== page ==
24 Under 24: The making of Timbers star Darlington Nagbe
PORTLAND, Ore. – There wasn’t a whole lot of normal in Darlington Nagbe’s youth.
Born in Liberia with a civil war raging, Nagbe and his family were forced to flee the African country when he was just five months old. He and his family then moved around Europe, living in France, Greece and Switzerland, following the career of his father, Joe Nagbe, a professional soccer player and captain of the Liberian national team.
For Nagbe, the Portland Timbers' first-ever draft pick and No. 2 overall selection in the 2011 MLS SuperDraft, his youth shaped the player he is today: the No. 15-ranked player in MLSsoccer.com's third annual 24 Under 24.
“It was great,” Nagbe said of growing up idolizing his father. “Going to all the games was the best part for me and my brother, just going to the games and cheering for him and wishing one day we’d be doing the same thing.”
Nagbe said he has memories of spending time around the teams his father was playing with, kicking the ball around with the players and constantly playing soccer with his older brother, also named Joe, and the children of other team members. He said it fed what soon became an obsession and he would hone his skills whenever he could: before school, at lunch, after school.
WATCH: Nagbe's goal vs. Vancouver
He said he and his brother would even play soccer after soccer practice.
“We were just always playing,” Nagbe said.
The Nagbe family finally settled in Cleveland when Darlington was 11 and then eventually moved to the suburb of Lakewood. It was there that Darlington starred at St. Edward High School.
That led to a scholarship at the University of Akron, where he led the Zips to the school’s first national title in any sport in 2010.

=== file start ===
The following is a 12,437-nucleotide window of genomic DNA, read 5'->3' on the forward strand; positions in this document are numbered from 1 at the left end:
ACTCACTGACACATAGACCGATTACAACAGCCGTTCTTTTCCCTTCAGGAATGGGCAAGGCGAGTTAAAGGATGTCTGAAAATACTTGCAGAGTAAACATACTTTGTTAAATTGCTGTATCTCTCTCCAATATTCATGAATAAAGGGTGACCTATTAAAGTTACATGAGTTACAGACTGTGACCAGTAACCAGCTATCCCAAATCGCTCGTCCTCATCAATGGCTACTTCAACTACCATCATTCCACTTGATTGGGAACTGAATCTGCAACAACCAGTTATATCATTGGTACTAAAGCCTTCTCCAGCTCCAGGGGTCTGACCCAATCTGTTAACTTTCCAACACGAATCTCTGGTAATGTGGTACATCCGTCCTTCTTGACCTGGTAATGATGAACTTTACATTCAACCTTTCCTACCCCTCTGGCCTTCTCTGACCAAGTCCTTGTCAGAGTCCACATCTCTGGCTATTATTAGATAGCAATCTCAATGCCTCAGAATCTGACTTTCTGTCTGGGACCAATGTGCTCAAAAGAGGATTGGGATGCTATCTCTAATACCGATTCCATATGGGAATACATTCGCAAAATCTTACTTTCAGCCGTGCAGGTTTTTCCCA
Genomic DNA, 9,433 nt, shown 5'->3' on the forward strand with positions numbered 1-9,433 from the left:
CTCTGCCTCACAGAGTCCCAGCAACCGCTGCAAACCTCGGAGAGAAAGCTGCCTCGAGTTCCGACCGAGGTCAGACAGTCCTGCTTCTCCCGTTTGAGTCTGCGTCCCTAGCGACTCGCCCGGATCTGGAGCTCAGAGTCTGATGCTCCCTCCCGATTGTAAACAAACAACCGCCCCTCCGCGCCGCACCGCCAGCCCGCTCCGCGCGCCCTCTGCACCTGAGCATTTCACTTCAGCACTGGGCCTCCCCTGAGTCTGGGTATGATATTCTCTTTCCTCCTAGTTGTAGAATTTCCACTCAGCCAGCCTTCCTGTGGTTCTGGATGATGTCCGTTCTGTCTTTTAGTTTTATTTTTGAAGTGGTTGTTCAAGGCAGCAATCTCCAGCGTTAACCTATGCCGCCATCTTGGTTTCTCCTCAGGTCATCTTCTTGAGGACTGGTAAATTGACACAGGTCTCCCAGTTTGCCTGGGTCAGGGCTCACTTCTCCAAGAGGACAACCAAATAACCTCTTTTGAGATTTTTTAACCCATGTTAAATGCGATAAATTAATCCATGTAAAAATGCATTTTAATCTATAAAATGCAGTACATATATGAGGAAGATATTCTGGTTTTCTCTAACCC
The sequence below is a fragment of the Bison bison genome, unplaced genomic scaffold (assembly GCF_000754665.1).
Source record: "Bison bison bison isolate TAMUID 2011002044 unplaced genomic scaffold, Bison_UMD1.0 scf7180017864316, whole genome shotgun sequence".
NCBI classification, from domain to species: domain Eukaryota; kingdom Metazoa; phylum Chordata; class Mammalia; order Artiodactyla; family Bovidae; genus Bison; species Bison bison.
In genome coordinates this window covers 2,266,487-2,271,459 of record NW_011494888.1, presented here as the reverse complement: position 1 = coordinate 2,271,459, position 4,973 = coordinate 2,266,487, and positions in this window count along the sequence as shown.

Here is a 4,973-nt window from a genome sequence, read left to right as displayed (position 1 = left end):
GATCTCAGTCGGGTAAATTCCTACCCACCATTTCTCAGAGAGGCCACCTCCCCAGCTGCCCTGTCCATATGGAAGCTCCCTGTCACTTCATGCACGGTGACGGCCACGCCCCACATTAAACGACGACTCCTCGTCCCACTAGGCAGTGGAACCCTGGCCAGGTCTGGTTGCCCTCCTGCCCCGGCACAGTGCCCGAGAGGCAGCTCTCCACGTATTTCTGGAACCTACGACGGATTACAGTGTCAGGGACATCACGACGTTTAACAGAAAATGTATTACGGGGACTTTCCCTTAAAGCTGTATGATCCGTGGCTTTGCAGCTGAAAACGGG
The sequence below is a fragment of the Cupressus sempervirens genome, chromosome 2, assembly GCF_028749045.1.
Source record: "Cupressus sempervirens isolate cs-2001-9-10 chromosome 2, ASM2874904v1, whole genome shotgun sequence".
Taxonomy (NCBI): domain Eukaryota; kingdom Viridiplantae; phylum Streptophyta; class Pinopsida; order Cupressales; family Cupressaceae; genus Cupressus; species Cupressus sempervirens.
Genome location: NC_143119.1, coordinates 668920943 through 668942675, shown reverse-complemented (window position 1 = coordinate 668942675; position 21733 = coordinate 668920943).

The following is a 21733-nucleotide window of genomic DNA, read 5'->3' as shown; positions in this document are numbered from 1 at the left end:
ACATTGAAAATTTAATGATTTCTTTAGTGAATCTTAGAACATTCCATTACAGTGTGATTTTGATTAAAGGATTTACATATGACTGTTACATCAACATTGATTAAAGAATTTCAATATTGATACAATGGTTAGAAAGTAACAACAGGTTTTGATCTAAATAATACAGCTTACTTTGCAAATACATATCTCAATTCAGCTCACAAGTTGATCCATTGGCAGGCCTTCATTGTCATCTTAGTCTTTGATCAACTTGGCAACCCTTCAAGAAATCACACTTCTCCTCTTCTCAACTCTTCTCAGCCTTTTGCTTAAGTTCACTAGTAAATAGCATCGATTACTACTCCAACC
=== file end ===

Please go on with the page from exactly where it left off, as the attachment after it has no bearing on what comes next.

And even though Nagbe said he was never pressured to play the game, his dad’s own soccer exploits left an indelible impression.
“I feel like every kid growing up wants to be like their dad, and I was lucky enough that I got the chance to do the same,” Nagbe said.
Currently wrapping up his second professional season, Nagbe said he frequently speaks to his dad, who has since moved back to Liberia, “sometimes about soccer, sometimes about life.”
WATCH: Nagbe scores vs. NY
“He doesn’t really try to critique my game too much,” Nagbe said. “He just lets me be my own person and player.”
The critiques would undoubtedly be few and far between.
The explosive midfielder has a career-high six goals, after notching two in his rookie season, and is one of the few bright spots of a difficult 2012 Timbers campaign. Still, Nagbe said there’s a lot he can improve upon.
“I’m just trying to be more consistent is the biggest thing,” Nagbe said. “I have flashes here and there. ... I just want to win more games, get more assists and goals.”
His flashes of brilliance – the video of his MLS Goal of the Year last season against Sporting Kansas City is still an online hit – have predictably led to national team talk. Nagbe, a Liberian citizen, is currently ineligible for the USMNT. But he's just received his green card and is getting married – to an American citizen, his college girlfriend Felicia Houtz – in December. That puts the clock on citizenship at somewhere around three years.
Nagbe, however, downplayed any national team aspirations with the USA or even following his father’s footsteps with Liberia.
“I haven’t thought about it too much,” he said. “I’ve been asked about that a lot of times, but I haven’t thought about it too much. I’m just focusing on the Timbers, and I’m trying to do well here before anything else.”
Dan Itel covers the Timbers for MLSsoccer.com. E-mail him at email@example.com.